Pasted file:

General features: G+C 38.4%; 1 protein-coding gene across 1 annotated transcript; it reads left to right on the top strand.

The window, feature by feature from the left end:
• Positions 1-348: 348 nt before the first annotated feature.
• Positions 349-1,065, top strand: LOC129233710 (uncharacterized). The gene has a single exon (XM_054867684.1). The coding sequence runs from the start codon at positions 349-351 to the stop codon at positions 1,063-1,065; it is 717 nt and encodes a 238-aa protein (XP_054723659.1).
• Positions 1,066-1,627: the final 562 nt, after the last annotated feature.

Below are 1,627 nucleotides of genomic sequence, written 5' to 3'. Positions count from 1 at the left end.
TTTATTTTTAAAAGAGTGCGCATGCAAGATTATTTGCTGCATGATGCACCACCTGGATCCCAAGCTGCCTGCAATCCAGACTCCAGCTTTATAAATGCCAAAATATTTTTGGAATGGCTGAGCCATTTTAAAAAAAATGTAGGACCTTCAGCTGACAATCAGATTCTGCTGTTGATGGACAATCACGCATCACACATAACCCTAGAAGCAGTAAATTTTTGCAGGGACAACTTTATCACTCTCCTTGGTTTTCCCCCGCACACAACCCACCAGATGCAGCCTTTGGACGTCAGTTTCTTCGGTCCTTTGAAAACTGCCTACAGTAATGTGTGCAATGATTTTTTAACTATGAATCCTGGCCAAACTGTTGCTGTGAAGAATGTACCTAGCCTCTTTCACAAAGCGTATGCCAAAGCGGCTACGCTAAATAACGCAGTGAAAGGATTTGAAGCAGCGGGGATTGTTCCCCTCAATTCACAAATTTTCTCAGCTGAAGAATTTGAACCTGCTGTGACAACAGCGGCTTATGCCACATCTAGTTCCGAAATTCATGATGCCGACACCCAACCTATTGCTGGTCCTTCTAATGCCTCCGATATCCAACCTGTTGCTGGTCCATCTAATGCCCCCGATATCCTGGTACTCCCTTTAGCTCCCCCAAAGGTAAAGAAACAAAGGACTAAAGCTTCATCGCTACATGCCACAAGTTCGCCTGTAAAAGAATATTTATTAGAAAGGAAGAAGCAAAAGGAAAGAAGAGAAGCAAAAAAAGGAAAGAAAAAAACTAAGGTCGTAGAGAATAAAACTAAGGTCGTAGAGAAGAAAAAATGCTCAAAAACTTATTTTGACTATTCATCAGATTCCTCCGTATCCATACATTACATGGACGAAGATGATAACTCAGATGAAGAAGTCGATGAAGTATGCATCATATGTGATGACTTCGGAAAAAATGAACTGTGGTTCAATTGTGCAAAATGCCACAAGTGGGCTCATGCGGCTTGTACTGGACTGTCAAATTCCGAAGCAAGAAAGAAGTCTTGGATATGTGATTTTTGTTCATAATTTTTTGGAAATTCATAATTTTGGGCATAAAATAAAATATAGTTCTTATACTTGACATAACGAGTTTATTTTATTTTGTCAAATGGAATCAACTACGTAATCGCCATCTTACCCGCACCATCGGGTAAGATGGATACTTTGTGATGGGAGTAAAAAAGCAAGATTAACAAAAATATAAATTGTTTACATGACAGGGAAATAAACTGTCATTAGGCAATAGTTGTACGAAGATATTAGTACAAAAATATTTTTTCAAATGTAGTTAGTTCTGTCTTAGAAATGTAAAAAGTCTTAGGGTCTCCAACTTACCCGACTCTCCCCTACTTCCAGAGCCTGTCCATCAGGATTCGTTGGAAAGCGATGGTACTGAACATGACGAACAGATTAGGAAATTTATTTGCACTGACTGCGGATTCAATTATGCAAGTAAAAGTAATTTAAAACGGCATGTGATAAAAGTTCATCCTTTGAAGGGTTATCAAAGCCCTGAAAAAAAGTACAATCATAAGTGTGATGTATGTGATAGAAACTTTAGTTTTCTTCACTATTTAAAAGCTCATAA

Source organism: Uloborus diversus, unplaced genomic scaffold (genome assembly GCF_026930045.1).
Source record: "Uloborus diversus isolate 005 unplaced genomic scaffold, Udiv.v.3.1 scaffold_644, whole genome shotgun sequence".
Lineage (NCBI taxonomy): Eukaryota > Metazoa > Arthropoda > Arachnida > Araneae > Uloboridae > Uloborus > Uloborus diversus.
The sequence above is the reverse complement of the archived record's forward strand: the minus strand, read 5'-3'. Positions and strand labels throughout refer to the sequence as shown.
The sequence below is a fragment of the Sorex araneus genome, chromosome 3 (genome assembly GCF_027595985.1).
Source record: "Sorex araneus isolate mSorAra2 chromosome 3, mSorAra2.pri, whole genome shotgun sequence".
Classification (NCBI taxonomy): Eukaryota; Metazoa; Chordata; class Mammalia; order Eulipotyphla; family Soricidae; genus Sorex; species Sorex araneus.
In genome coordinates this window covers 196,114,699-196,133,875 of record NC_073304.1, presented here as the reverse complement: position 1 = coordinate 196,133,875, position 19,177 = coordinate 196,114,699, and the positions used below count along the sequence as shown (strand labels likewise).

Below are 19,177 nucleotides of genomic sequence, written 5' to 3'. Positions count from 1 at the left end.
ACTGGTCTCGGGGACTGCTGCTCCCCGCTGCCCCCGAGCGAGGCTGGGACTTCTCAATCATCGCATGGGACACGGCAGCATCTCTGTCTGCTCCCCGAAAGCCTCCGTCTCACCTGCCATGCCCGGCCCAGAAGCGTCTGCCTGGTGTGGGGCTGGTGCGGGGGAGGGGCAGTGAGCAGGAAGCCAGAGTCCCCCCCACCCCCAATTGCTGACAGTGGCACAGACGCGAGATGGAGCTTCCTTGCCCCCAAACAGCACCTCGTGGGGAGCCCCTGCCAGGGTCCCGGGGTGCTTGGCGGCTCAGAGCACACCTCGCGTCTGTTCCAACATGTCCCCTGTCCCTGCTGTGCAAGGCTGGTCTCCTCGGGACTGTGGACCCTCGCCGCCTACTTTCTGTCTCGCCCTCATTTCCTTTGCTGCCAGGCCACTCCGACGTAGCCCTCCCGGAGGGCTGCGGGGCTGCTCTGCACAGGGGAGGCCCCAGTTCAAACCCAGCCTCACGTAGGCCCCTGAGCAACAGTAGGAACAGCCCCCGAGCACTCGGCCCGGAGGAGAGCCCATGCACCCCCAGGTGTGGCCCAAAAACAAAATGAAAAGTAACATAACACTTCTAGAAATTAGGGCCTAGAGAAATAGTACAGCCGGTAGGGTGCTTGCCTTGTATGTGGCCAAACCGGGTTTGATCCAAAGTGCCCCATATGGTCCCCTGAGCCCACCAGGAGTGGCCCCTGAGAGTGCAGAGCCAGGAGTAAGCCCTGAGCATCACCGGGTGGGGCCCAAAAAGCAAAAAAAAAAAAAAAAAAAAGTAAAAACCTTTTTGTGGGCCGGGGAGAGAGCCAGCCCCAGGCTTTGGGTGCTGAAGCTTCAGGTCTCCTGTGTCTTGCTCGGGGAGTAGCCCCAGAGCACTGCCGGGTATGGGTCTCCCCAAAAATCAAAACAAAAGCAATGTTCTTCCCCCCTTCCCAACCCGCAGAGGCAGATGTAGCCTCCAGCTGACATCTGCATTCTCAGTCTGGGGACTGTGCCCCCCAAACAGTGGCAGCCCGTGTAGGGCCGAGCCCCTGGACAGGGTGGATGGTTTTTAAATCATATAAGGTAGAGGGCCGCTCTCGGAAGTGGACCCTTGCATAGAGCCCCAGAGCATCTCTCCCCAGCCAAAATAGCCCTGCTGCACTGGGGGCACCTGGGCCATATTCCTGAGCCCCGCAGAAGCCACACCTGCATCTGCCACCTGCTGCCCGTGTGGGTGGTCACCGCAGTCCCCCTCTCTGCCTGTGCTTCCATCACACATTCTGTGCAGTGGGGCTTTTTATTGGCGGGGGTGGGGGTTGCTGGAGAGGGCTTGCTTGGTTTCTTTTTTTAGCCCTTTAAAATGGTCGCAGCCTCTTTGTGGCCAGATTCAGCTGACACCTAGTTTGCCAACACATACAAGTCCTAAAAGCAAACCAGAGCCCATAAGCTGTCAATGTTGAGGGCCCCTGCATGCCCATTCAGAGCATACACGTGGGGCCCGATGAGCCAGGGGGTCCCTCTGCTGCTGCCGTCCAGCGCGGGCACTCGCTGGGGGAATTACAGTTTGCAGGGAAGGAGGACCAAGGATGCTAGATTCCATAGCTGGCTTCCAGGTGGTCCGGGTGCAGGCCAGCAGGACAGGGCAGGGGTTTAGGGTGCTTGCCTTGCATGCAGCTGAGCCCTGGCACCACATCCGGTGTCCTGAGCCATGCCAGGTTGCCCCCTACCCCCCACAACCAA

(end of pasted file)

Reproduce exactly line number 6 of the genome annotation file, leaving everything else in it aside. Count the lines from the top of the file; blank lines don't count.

Below are 1,627 nucleotides of genomic sequence, written 5' to 3'. Positions count from 1 at the left end.